# Baire theorem

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Baire's theorem on complete spaces: Any countable system of open and everywhere-dense sets in a given complete metric space has a non-empty, and even an everywhere-dense, intersection in this space. An equivalent formulation is the following: A non-empty complete metric space cannot be represented as a countable sum of its nowhere-dense subsets. Stated by R. Baire [1].

#### References

 [1] R. Baire, Ann. Mat. Pura Appl. , 3 (1899) pp. 67

This theorem is also known as the Baire category theorem (cf. [a1], p. 200).

#### References

 [a1] J.L. Kelley, "General topology" , v. Nostrand (1955)

Baire's theorem on semi-continuous functions: Let be a subset of a metric space , and let . The condition: For any number the set (or, respectively, ) is closed in , is necessary and sufficient for to be semi-continuous from above (or, respectively, from below) on . Demonstrated by R. Baire for [1]. It follows from this theorem that semi-continuous functions belong to the first Baire class (cf. Baire classes). A stronger theorem is valid: A function that is semi-continuous from above (from below) and that does not assume the value () is the limit of a monotone non-increasing (non-decreasing) sequence of continuous functions.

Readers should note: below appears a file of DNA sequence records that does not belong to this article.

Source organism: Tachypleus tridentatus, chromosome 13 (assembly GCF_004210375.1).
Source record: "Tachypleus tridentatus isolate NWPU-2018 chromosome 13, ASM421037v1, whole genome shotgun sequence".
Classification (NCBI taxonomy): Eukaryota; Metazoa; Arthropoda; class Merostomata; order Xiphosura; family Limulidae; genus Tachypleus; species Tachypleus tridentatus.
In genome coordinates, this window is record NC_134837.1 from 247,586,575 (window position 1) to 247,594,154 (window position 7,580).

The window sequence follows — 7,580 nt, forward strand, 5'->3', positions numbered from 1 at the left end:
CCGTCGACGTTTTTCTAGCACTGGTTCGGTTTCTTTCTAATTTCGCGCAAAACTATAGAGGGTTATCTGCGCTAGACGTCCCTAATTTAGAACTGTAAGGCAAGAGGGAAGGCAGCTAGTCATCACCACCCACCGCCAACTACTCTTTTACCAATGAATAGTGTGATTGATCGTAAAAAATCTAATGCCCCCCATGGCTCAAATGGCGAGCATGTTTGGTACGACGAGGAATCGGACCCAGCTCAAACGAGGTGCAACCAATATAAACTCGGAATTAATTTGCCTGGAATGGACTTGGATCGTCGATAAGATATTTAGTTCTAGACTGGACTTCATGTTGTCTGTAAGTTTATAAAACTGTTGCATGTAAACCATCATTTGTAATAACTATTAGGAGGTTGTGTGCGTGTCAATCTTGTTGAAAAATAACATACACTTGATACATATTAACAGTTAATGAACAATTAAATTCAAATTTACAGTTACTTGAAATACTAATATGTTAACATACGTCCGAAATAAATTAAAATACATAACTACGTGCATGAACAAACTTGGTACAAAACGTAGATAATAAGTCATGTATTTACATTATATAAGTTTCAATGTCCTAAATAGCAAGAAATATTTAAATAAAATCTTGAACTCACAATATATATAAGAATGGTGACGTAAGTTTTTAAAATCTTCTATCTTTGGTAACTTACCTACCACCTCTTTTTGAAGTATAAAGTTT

#### References

 [1] R. Baire, "Leçons sur les fonctions discontinues, professées au collège de France" , Gauthier-Villars (1905) [2] I.P. Natanson, "Theorie der Funktionen einer reellen Veränderlichen" , H. Deutsch , Frankfurt a.M. (1961) (Translated from Russian)